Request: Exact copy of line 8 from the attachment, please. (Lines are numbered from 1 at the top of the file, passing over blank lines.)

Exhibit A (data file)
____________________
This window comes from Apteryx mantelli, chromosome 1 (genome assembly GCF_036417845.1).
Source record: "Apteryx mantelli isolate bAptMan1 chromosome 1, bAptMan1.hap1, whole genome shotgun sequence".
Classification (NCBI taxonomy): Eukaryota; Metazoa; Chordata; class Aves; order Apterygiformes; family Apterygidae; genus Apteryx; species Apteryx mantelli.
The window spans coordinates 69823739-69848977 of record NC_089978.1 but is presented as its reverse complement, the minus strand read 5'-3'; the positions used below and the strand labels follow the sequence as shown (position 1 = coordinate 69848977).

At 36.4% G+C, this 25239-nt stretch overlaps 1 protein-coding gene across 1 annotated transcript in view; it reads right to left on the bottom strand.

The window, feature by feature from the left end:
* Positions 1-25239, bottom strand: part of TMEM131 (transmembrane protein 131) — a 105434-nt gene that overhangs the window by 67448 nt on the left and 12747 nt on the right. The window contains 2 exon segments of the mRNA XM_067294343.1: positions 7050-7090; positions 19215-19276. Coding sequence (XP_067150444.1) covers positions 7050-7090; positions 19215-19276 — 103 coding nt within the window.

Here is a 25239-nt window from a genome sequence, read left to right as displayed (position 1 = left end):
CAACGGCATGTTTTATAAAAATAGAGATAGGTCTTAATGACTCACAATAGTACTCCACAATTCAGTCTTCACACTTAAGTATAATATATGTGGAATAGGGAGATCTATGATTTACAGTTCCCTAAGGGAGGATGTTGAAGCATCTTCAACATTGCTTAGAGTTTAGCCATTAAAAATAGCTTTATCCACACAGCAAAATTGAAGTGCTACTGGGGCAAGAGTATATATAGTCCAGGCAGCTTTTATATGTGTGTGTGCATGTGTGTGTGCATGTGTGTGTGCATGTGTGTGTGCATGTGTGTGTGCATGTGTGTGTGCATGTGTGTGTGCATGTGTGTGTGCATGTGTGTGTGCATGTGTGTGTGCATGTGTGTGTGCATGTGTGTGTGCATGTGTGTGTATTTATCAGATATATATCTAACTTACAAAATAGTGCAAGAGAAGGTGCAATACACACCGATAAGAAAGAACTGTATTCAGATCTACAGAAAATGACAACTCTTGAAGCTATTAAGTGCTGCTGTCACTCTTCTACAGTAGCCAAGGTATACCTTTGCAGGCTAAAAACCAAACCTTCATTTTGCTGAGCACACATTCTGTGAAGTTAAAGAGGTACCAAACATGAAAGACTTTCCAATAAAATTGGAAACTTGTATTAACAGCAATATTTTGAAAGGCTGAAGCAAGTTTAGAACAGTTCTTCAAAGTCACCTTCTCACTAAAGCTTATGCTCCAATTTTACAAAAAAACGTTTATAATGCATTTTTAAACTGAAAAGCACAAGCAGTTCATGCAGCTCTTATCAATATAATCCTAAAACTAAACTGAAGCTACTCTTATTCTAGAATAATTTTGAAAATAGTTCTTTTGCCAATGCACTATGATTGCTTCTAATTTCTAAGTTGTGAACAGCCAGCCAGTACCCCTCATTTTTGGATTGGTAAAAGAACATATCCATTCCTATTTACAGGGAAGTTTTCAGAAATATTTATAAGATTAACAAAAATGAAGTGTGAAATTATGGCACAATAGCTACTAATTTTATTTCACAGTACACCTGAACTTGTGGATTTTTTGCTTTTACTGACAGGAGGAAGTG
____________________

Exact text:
Here is a 25239-nt window from a genome sequence, read left to right as displayed (position 1 = left end):